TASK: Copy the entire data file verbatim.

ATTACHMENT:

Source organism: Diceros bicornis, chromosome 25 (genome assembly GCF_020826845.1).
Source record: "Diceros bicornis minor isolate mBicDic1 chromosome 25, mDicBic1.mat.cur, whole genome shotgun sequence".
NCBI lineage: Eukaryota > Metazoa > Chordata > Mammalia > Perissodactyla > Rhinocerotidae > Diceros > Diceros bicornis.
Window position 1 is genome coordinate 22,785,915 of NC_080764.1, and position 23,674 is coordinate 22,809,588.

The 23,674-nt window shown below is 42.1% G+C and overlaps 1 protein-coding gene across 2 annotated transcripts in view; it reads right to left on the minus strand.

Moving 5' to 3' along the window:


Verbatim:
Source organism: Diceros bicornis, chromosome 25 (genome assembly GCF_020826845.1).
Source record: "Diceros bicornis minor isolate mBicDic1 chromosome 25, mDicBic1.mat.cur, whole genome shotgun sequence".
NCBI lineage: Eukaryota > Metazoa > Chordata > Mammalia > Perissodactyla > Rhinocerotidae > Diceros > Diceros bicornis.
Window position 1 is genome coordinate 22,785,915 of NC_080764.1, and position 23,674 is coordinate 22,809,588.

The 23,674-nt window shown below is 42.1% G+C and overlaps 1 protein-coding gene across 2 annotated transcripts in view; it reads right to left on the minus strand.

Moving 5' to 3' along the window: